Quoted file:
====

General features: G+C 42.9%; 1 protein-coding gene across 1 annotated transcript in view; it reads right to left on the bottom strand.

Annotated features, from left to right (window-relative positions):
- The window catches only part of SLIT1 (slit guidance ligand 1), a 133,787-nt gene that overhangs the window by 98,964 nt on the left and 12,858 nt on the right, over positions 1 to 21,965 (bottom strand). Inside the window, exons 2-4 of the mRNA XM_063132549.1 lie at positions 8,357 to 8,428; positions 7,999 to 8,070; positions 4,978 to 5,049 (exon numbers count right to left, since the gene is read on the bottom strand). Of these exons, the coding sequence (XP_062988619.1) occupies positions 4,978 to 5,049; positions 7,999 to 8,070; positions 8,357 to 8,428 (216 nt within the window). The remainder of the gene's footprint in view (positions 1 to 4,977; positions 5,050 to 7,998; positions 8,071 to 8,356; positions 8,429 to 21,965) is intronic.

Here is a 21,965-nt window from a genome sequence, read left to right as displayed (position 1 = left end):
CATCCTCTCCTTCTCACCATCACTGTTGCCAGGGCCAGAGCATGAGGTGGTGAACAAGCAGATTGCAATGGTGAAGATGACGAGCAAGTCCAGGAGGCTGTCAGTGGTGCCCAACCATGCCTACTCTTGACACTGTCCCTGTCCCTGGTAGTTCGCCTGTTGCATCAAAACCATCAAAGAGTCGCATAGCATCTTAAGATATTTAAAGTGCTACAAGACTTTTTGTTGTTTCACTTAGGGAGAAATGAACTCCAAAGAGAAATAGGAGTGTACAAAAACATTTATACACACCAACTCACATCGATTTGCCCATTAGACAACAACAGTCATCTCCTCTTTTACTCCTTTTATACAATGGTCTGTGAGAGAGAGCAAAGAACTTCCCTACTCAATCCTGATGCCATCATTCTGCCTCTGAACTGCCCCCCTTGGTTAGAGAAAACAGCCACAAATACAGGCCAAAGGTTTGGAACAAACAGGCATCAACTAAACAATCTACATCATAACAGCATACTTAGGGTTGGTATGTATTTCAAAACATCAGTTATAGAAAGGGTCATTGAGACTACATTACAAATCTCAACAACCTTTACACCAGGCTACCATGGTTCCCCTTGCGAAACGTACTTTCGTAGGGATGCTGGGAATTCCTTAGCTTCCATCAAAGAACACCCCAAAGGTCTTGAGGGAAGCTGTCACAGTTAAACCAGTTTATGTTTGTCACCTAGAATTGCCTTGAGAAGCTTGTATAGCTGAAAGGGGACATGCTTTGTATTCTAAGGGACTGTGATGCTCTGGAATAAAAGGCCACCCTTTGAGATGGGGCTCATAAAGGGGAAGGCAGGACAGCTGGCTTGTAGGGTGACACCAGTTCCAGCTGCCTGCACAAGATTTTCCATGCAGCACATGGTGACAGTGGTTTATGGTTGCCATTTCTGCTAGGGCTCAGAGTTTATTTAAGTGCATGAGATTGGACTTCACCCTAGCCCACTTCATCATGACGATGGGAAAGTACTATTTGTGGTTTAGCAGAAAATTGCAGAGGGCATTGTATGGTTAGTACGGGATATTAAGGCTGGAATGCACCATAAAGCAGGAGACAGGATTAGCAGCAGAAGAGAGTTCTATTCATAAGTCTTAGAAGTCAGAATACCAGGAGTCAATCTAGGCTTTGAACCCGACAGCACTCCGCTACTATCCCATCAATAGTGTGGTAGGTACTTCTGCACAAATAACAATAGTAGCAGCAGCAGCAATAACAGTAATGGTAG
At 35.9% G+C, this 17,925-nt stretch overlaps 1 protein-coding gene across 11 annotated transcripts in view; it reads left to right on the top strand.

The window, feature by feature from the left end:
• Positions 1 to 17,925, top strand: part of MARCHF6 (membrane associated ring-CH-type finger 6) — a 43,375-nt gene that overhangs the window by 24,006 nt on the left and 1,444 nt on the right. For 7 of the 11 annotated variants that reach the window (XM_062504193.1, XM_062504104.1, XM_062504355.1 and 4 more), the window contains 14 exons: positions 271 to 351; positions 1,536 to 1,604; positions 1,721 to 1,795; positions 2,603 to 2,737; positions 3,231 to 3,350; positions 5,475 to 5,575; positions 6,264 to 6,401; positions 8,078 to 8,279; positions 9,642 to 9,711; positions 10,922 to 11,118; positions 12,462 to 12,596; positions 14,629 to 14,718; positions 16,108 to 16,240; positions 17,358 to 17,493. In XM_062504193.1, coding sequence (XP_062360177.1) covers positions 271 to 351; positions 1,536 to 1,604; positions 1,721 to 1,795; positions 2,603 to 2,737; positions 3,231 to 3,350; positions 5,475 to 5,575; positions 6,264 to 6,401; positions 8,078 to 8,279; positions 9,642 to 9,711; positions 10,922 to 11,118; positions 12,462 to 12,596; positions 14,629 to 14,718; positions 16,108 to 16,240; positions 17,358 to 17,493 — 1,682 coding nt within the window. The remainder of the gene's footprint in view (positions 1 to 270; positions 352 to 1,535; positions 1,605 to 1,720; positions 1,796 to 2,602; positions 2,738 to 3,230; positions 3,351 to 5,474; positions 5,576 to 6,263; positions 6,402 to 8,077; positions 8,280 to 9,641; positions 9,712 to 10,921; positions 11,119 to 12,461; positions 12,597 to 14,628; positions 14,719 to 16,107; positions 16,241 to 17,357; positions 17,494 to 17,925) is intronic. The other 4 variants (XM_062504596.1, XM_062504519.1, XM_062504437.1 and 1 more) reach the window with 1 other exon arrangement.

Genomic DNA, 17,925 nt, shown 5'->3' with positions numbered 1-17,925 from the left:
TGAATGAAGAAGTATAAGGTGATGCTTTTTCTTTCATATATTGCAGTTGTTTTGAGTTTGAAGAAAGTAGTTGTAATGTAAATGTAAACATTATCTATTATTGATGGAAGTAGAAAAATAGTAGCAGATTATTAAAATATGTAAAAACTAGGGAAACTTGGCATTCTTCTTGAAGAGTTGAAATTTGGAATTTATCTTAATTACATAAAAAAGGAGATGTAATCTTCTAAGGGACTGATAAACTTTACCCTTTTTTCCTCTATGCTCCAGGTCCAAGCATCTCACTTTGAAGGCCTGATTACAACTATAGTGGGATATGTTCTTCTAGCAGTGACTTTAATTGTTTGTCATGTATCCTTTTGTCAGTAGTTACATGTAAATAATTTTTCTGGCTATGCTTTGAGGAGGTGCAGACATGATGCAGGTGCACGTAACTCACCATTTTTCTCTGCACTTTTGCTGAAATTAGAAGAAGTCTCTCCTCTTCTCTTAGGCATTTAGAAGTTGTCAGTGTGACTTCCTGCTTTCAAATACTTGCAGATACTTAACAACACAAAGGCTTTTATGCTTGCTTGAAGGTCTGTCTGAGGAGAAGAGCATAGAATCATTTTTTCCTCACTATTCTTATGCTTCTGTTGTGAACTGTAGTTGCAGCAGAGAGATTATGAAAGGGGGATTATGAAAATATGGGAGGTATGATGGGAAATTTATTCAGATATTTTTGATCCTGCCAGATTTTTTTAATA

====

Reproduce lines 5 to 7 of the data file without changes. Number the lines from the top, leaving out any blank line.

CATCCTCTCCTTCTCACCATCACTGTTGCCAGGGCCAGAGCATGAGGTGGTGAACAAGCAGATTGCAATGGTGAAGATGACGAGCAAGTCCAGGAGGCTGTCAGTGGTGCCCAACCATGCCTACTCTTGACACTGTCCCTGTCCCTGGTAGTTCGCCTGTTGCATCAAAACCATCAAAGAGTCGCATAGCATCTTAAGATATTTAAAGTGCTACAAGACTTTTTGTTGTTTCACTTAGGGAGAAATGAACTCCAAAGAGAAATAGGAGTGTACAAAAACATTTATACACACCAACTCACATCGATTTGCCCATTAGACAACAACAGTCATCTCCTCTTTTACTCCTTTTATACAATGGTCTGTGAGAGAGAGCAAAGAACTTCCCTACTCAATCCTGATGCCATCATTCTGCCTCTGAACTGCCCCCCTTGGTTAGAGAAAACAGCCACAAATACAGGCCAAAGGTTTGGAACAAACAGGCATCAACTAAACAATCTACATCATAACAGCATACTTAGGGTTGGTATGTATTTCAAAACATCAGTTATAGAAAGGGTCATTGAGACTACATTACAAATCTCAACAACCTTTACACCAGGCTACCATGGTTCCCCTTGCGAAACGTACTTTCGTAGGGATGCTGGGAATTCCTTAGCTTCCATCAAAGAACACCCCAAAGGTCTTGAGGGAAGCTGTCACAGTTAAACCAGTTTATGTTTGTCACCTAGAATTGCCTTGAGAAGCTTGTATAGCTGAAAGGGGACATGCTTTGTATTCTAAGGGACTGTGATGCTCTGGAATAAAAGGCCACCCTTTGAGATGGGGCTCATAAAGGGGAAGGCAGGACAGCTGGCTTGTAGGGTGACACCAGTTCCAGCTGCCTGCACAAGATTTTCCATGCAGCACATGGTGACAGTGGTTTATGGTTGCCATTTCTGCTAGGGCTCAGAGTTTATTTAAGTGCATGAGATTGGACTTCACCCTAGCCCACTTCATCATGACGATGGGAAAGTACTATTTGTGGTTTAGCAGAAAATTGCAGAGGGCATTGTATGGTTAGTACGGGATATTAAGGCTGGAATGCACCATAAAGCAGGAGACAGGATTAGCAGCAGAAGAGAGTTCTATTCATAAGTCTTAGAAGTCAGAATACCAGGAGTCAATCTAGGCTTTGAACCCGACAGCACTCCGCTACTATCCCATCAATAGTGTGGTAGGTACTTCTGCACAAATAACAATAGTAGCAGCAGCAGCAATAACAGTAATGGTAG
At 35.9% G+C, this 17,925-nt stretch overlaps 1 protein-coding gene across 11 annotated transcripts in view; it reads left to right on the top strand.

The window, feature by feature from the left end: